Total Pageviews

Tuesday, September 8, 2020

The Oldest Hardwoods in America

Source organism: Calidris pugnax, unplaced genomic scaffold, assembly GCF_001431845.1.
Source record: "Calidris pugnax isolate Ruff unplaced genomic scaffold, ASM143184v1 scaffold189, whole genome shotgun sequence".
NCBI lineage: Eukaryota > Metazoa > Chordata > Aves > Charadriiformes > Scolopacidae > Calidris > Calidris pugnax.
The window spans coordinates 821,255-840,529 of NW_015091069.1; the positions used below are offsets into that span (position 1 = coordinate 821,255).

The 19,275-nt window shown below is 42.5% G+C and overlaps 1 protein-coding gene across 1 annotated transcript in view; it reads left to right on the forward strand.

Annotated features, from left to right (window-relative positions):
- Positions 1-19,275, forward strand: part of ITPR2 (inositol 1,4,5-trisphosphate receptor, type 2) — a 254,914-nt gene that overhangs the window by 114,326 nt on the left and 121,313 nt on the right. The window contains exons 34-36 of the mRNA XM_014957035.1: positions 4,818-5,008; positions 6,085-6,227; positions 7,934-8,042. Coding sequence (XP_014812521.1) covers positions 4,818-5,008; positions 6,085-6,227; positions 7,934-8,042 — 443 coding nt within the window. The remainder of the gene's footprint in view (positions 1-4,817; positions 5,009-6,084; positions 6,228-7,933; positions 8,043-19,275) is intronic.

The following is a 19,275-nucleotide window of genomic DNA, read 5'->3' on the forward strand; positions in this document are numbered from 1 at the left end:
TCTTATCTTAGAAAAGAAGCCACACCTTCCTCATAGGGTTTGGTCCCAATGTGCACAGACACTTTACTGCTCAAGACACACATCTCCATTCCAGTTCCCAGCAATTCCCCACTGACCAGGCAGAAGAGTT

Tucked away in perched deep, peaty swamps throughout southern N.H. are pockets of one of the Granite State’s rarest forest communities, dominated by black gum and red maple. Common names include blackgum, tupelo, or as they say on the Massachusetts Islands, beetlebung, which is named for its wood used to make mallet handles (beetles), to plug barrel holes (bungs). Blackgum is a curious species of hardwood tree. They are inherently slow growing with a broad range and wide tolerances, but seldom grow in great abundance. They have a clonal growth type with self pruning branches, both of which have protected them from past devastating hurricanes. They have undesirable wood prone to rotting and can grow in wetlands, which likely protected some from the axe. I’ve seen them grow with hefty girth in Appalachian oak communities on ridge-tops in Ohio, and coastal swamps of Martha’s Vineyard. The populations below located at Kuncanowet Town Forest and Fox State Forest are some of the oldest hardwoods in the country. In fact, the oldest hardwood tree is a leviathan blackgum near 700 years old recently found on private land in a town nearby. The trees pictured below are between 400-650 years old, having sprouted around the time of the Renaissance!